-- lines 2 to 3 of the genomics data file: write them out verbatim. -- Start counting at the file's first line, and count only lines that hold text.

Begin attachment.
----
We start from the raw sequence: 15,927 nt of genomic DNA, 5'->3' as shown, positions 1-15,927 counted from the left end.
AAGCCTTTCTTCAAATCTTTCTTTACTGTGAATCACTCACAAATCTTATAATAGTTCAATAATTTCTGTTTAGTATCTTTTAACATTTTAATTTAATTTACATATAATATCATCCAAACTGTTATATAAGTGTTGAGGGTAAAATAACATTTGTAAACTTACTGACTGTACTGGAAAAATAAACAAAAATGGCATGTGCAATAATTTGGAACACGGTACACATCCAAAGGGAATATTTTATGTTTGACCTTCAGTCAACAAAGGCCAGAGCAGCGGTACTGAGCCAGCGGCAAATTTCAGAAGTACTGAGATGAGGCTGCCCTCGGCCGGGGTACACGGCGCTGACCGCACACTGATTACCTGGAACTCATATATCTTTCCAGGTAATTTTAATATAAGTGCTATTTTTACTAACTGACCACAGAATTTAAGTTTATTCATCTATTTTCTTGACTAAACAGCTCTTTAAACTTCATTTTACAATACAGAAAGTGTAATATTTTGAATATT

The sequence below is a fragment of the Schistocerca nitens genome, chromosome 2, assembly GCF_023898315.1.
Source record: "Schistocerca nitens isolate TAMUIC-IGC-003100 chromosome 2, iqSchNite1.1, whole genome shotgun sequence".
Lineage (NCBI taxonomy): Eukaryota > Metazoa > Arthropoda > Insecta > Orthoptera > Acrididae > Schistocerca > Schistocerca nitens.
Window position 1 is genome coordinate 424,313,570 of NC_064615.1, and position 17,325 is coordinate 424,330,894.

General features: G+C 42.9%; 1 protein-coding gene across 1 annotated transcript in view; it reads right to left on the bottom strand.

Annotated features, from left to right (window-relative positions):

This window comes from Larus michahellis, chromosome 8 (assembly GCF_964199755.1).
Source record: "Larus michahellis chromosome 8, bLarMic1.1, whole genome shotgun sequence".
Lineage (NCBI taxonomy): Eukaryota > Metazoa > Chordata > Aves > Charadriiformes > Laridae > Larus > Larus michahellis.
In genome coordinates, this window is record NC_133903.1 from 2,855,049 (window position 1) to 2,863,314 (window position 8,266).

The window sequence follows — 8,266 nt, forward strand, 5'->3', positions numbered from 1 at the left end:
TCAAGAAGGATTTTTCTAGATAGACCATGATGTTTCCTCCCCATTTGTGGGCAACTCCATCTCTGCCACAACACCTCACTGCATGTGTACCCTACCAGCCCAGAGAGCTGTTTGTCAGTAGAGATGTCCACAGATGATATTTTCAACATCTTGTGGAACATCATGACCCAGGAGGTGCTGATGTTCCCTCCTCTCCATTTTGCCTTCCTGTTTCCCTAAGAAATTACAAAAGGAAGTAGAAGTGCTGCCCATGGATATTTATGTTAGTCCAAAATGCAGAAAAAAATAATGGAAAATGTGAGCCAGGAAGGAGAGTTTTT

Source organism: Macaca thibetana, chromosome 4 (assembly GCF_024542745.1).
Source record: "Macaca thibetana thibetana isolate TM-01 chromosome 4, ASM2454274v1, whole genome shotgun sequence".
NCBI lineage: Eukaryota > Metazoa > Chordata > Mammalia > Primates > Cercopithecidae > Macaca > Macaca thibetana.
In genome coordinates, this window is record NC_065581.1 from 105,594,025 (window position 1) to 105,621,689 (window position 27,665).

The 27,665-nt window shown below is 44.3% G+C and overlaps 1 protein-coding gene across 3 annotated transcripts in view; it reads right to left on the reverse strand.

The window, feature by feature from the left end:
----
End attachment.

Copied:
AAGCCTTTCTTCAAATCTTTCTTTACTGTGAATCACTCACAAATCTTATAATAGTTCAATAATTTCTGTTTAGTATCTTTTAACATTTTAATTTAATTTACATATAATATCATCCAAACTGTTATATAAGTGTTGAGGGTAAAATAACATTTGTAAACTTACTGACTGTACTGGAAAAATAAACAAAAATGGCATGTGCAATAATTTGGAACACGGTACACATCCAAAGGGAATATTTTATGTTTGACCTTCAGTCAACAAAGGCCAGAGCAGCGGTACTGAGCCAGCGGCAAATTTCAGAAGTACTGAGATGAGGCTGCCCTCGGCCGGGGTACACGGCGCTGACCGCACACTGATTACCTGGAACTCATATATCTTTCCAGGTAATTTTAATATAAGTGCTATTTTTACTAACTGACCACAGAATTTAAGTTTATTCATCTATTTTCTTGACTAAACAGCTCTTTAAACTTCATTTTACAATACAGAAAGTGTAATATTTTGAATATT

The sequence below is a fragment of the Schistocerca nitens genome, chromosome 2, assembly GCF_023898315.1.